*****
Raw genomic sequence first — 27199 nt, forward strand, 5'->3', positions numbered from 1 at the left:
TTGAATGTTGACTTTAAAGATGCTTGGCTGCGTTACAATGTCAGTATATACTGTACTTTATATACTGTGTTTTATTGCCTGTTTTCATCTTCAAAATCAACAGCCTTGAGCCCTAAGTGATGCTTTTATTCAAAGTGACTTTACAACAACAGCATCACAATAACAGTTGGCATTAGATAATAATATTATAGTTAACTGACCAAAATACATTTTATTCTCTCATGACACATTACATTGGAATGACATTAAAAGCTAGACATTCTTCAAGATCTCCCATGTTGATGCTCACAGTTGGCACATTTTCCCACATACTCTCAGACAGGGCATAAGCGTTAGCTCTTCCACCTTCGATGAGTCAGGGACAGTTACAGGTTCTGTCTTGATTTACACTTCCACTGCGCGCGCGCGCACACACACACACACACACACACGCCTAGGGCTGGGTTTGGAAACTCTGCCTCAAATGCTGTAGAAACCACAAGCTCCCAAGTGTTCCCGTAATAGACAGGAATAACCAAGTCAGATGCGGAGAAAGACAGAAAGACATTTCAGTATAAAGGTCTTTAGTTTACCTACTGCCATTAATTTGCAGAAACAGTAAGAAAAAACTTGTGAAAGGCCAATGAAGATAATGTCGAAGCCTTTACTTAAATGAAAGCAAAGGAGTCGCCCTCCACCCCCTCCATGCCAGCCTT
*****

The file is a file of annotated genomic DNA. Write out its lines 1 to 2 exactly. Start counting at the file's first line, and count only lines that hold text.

Raw genomic sequence first — 27199 nt, forward strand, 5'->3', positions numbered from 1 at the left:
TTGAATGTTGACTTTAAAGATGCTTGGCTGCGTTACAATGTCAGTATATACTGTACTTTATATACTGTGTTTTATTGCCTGTTTTCATCTTCAAAATCAACAGCCTTGAGCCCTAAGTGATGCTTTTATTCAAAGTGACTTTACAACAACAGCATCACAATAACAGTTGGCATTAGATAATAATATTATAGTTAACTGACCAAAATACATTTTATTCTCTCATGACACATTACATTGGAATGACATTAAAAGCTAGACATTCTTCAAGATCTCCCATGTTGATGCTCACAGTTGGCACATTTTCCCACATACTCTCAGACAGGGCATAAGCGTTAGCTCTTCCACCTTCGATGAGTCAGGGACAGTTACAGGTTCTGTCTTGATTTACACTTCCACTGCGCGCGCGCGCACACACACACACACACACACACGCCTAGGGCTGGGTTTGGAAACTCTGCCTCAAATGCTGTAGAAACCACAAGCTCCCAAGTGTTCCCGTAATAGACAGGAATAACCAAGTCAGATGCGGAGAAAGACAGAAAGACATTTCAGTATAAAGGTCTTTAGTTTACCTACTGCCATTAATTTGCAGAAACAGTAAGAAAAAACTTGTGAAAGGCCAATGAAGATAATGTCGAAGCCTTTACTTAAATGAAAGCAAAGGAGTCGCCCTCCACCCCCTCCATGCCAGCCTT